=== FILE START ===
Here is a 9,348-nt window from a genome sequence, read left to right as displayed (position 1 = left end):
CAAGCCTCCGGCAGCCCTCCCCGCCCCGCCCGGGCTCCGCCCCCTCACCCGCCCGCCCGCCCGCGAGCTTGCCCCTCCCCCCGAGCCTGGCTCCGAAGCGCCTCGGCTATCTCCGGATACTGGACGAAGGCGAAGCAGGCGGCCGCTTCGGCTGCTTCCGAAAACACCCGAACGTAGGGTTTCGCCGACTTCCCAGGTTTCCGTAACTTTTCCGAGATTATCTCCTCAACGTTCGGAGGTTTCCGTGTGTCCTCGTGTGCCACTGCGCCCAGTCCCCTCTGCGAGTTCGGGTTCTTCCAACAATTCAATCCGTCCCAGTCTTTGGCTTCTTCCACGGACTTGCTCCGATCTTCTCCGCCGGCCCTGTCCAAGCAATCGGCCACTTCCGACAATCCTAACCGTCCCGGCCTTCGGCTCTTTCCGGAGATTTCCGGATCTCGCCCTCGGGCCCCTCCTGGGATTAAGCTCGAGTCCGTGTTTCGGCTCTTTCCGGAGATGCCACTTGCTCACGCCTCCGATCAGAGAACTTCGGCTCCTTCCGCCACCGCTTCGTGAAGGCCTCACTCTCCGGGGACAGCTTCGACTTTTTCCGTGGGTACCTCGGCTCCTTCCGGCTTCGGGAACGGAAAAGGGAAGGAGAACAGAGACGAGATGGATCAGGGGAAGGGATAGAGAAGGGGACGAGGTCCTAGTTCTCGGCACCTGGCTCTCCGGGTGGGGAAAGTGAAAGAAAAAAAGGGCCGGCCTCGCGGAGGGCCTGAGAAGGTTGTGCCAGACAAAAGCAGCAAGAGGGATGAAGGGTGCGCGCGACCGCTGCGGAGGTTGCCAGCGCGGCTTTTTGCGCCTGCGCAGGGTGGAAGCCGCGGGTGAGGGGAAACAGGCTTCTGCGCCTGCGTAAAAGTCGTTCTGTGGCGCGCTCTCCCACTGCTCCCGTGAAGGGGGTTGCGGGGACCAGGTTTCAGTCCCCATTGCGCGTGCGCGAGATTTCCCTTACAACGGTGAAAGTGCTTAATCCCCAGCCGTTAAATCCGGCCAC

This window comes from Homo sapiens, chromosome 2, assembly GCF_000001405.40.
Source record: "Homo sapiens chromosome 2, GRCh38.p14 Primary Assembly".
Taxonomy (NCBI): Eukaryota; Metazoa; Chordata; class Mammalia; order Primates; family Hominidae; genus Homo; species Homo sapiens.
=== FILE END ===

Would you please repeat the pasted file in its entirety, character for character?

Here is a 9,348-nt window from a genome sequence, read left to right as displayed (position 1 = left end):
CAAGCCTCCGGCAGCCCTCCCCGCCCCGCCCGGGCTCCGCCCCCTCACCCGCCCGCCCGCCCGCGAGCTTGCCCCTCCCCCCGAGCCTGGCTCCGAAGCGCCTCGGCTATCTCCGGATACTGGACGAAGGCGAAGCAGGCGGCCGCTTCGGCTGCTTCCGAAAACACCCGAACGTAGGGTTTCGCCGACTTCCCAGGTTTCCGTAACTTTTCCGAGATTATCTCCTCAACGTTCGGAGGTTTCCGTGTGTCCTCGTGTGCCACTGCGCCCAGTCCCCTCTGCGAGTTCGGGTTCTTCCAACAATTCAATCCGTCCCAGTCTTTGGCTTCTTCCACGGACTTGCTCCGATCTTCTCCGCCGGCCCTGTCCAAGCAATCGGCCACTTCCGACAATCCTAACCGTCCCGGCCTTCGGCTCTTTCCGGAGATTTCCGGATCTCGCCCTCGGGCCCCTCCTGGGATTAAGCTCGAGTCCGTGTTTCGGCTCTTTCCGGAGATGCCACTTGCTCACGCCTCCGATCAGAGAACTTCGGCTCCTTCCGCCACCGCTTCGTGAAGGCCTCACTCTCCGGGGACAGCTTCGACTTTTTCCGTGGGTACCTCGGCTCCTTCCGGCTTCGGGAACGGAAAAGGGAAGGAGAACAGAGACGAGATGGATCAGGGGAAGGGATAGAGAAGGGGACGAGGTCCTAGTTCTCGGCACCTGGCTCTCCGGGTGGGGAAAGTGAAAGAAAAAAAGGGCCGGCCTCGCGGAGGGCCTGAGAAGGTTGTGCCAGACAAAAGCAGCAAGAGGGATGAAGGGTGCGCGCGACCGCTGCGGAGGTTGCCAGCGCGGCTTTTTGCGCCTGCGCAGGGTGGAAGCCGCGGGTGAGGGGAAACAGGCTTCTGCGCCTGCGTAAAAGTCGTTCTGTGGCGCGCTCTCCCACTGCTCCCGTGAAGGGGGTTGCGGGGACCAGGTTTCAGTCCCCATTGCGCGTGCGCGAGATTTCCCTTACAACGGTGAAAGTGCTTAATCCCCAGCCGTTAAATCCGGCCAC

This window comes from Homo sapiens, chromosome 2, assembly GCF_000001405.40.
Source record: "Homo sapiens chromosome 2, GRCh38.p14 Primary Assembly".
Taxonomy (NCBI): Eukaryota; Metazoa; Chordata; class Mammalia; order Primates; family Hominidae; genus Homo; species Homo sapiens.